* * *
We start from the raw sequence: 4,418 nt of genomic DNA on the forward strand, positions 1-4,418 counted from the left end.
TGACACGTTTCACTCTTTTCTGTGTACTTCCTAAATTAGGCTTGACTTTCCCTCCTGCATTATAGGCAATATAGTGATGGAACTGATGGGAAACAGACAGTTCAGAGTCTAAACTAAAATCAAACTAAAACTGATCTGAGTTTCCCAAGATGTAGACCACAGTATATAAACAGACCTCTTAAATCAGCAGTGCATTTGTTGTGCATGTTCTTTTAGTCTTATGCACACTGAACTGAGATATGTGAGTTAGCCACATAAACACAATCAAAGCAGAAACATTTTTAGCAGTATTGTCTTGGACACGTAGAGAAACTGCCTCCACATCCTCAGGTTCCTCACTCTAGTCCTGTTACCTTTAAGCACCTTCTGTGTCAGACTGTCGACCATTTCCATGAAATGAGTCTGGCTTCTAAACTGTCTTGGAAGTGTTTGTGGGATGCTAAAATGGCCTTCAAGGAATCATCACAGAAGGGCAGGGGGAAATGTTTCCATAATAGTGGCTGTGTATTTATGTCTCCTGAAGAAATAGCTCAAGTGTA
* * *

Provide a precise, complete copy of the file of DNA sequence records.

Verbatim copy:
We start from the raw sequence: 4,418 nt of genomic DNA on the forward strand, positions 1-4,418 counted from the left end.
TGACACGTTTCACTCTTTTCTGTGTACTTCCTAAATTAGGCTTGACTTTCCCTCCTGCATTATAGGCAATATAGTGATGGAACTGATGGGAAACAGACAGTTCAGAGTCTAAACTAAAATCAAACTAAAACTGATCTGAGTTTCCCAAGATGTAGACCACAGTATATAAACAGACCTCTTAAATCAGCAGTGCATTTGTTGTGCATGTTCTTTTAGTCTTATGCACACTGAACTGAGATATGTGAGTTAGCCACATAAACACAATCAAAGCAGAAACATTTTTAGCAGTATTGTCTTGGACACGTAGAGAAACTGCCTCCACATCCTCAGGTTCCTCACTCTAGTCCTGTTACCTTTAAGCACCTTCTGTGTCAGACTGTCGACCATTTCCATGAAATGAGTCTGGCTTCTAAACTGTCTTGGAAGTGTTTGTGGGATGCTAAAATGGCCTTCAAGGAATCATCACAGAAGGGCAGGGGGAAATGTTTCCATAATAGTGGCTGTGTATTTATGTCTCCTGAAGAAATAGCTCAAGTGTA